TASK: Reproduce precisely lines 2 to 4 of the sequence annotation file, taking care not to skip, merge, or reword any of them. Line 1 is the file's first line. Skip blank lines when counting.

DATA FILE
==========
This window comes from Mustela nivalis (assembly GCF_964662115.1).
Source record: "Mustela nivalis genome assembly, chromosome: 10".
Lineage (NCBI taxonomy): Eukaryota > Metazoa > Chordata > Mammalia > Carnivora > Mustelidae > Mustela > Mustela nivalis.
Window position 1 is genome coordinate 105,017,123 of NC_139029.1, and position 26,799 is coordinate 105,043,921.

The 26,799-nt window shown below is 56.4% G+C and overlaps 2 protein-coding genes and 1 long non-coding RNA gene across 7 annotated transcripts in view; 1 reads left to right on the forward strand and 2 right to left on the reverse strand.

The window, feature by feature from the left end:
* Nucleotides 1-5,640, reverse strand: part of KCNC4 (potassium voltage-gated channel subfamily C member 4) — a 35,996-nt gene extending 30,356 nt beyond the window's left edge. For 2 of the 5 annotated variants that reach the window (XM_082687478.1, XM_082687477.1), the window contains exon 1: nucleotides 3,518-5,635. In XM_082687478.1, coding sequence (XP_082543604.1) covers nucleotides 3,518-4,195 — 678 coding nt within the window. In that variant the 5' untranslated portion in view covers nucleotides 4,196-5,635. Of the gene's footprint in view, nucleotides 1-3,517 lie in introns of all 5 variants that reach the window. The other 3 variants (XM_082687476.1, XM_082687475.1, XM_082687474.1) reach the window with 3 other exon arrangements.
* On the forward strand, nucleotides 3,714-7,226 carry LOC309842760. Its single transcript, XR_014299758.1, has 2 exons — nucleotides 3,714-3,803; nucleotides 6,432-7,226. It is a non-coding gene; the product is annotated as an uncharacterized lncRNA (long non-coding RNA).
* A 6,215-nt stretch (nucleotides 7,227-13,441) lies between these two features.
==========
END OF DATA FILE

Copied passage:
Source record: "Mustela nivalis genome assembly, chromosome: 10".
Lineage (NCBI taxonomy): Eukaryota > Metazoa > Chordata > Mammalia > Carnivora > Mustelidae > Mustela > Mustela nivalis.
Window position 1 is genome coordinate 105,017,123 of NC_139029.1, and position 26,799 is coordinate 105,043,921.